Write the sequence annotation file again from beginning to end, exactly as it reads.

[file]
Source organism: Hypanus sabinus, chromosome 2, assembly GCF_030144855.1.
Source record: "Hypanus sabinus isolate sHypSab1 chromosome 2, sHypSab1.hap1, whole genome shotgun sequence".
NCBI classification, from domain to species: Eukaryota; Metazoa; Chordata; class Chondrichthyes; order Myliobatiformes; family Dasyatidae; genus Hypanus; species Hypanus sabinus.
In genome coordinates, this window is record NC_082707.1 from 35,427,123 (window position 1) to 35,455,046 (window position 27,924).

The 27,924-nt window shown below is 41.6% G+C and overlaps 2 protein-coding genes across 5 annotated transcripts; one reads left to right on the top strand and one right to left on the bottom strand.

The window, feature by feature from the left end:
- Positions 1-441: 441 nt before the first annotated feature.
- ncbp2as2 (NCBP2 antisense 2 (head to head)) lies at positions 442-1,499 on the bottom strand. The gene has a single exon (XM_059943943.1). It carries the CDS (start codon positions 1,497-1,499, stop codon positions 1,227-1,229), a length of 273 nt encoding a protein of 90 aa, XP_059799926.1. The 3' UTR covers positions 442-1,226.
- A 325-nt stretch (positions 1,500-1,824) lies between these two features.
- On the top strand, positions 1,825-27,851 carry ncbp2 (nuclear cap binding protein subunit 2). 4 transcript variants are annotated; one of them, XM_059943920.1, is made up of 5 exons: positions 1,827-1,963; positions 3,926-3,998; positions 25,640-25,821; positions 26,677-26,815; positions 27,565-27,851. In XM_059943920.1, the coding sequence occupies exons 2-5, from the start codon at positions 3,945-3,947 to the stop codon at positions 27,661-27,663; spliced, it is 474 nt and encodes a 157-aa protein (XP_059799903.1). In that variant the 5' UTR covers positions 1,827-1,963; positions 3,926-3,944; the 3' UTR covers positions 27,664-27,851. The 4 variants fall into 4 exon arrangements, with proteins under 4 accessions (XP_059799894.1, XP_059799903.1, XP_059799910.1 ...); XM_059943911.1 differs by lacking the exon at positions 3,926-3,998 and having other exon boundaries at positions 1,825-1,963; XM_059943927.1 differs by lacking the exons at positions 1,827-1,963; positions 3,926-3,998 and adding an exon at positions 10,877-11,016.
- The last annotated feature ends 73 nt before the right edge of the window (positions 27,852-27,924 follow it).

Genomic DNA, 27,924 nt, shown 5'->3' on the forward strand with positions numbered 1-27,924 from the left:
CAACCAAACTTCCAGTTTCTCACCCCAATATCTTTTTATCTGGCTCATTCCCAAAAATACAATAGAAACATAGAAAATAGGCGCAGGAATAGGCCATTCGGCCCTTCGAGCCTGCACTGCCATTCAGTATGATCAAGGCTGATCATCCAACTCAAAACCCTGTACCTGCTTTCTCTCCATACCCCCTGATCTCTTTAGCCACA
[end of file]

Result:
Source organism: Hypanus sabinus, chromosome 2, assembly GCF_030144855.1.
Source record: "Hypanus sabinus isolate sHypSab1 chromosome 2, sHypSab1.hap1, whole genome shotgun sequence".
NCBI classification, from domain to species: Eukaryota; Metazoa; Chordata; class Chondrichthyes; order Myliobatiformes; family Dasyatidae; genus Hypanus; species Hypanus sabinus.
In genome coordinates, this window is record NC_082707.1 from 35,427,123 (window position 1) to 35,455,046 (window position 27,924).

The 27,924-nt window shown below is 41.6% G+C and overlaps 2 protein-coding genes across 5 annotated transcripts; one reads left to right on the top strand and one right to left on the bottom strand.

The window, feature by feature from the left end:
- Positions 1-441: 441 nt before the first annotated feature.
- ncbp2as2 (NCBP2 antisense 2 (head to head)) lies at positions 442-1,499 on the bottom strand. The gene has a single exon (XM_059943943.1). It carries the CDS (start codon positions 1,497-1,499, stop codon positions 1,227-1,229), a length of 273 nt encoding a protein of 90 aa, XP_059799926.1. The 3' UTR covers positions 442-1,226.
- A 325-nt stretch (positions 1,500-1,824) lies between these two features.
- On the top strand, positions 1,825-27,851 carry ncbp2 (nuclear cap binding protein subunit 2). 4 transcript variants are annotated; one of them, XM_059943920.1, is made up of 5 exons: positions 1,827-1,963; positions 3,926-3,998; positions 25,640-25,821; positions 26,677-26,815; positions 27,565-27,851. In XM_059943920.1, the coding sequence occupies exons 2-5, from the start codon at positions 3,945-3,947 to the stop codon at positions 27,661-27,663; spliced, it is 474 nt and encodes a 157-aa protein (XP_059799903.1). In that variant the 5' UTR covers positions 1,827-1,963; positions 3,926-3,944; the 3' UTR covers positions 27,664-27,851. The 4 variants fall into 4 exon arrangements, with proteins under 4 accessions (XP_059799894.1, XP_059799903.1, XP_059799910.1 ...); XM_059943911.1 differs by lacking the exon at positions 3,926-3,998 and having other exon boundaries at positions 1,825-1,963; XM_059943927.1 differs by lacking the exons at positions 1,827-1,963; positions 3,926-3,998 and adding an exon at positions 10,877-11,016.
- The last annotated feature ends 73 nt before the right edge of the window (positions 27,852-27,924 follow it).

Genomic DNA, 27,924 nt, shown 5'->3' on the forward strand with positions numbered 1-27,924 from the left:
CAACCAAACTTCCAGTTTCTCACCCCAATATCTTTTTATCTGGCTCATTCCCAAAAATACAATAGAAACATAGAAAATAGGCGCAGGAATAGGCCATTCGGCCCTTCGAGCCTGCACTGCCATTCAGTATGATCAAGGCTGATCATCCAACTCAAAACCCTGTACCTGCTTTCTCTCCATACCCCCTGATCTCTTTAGCCACA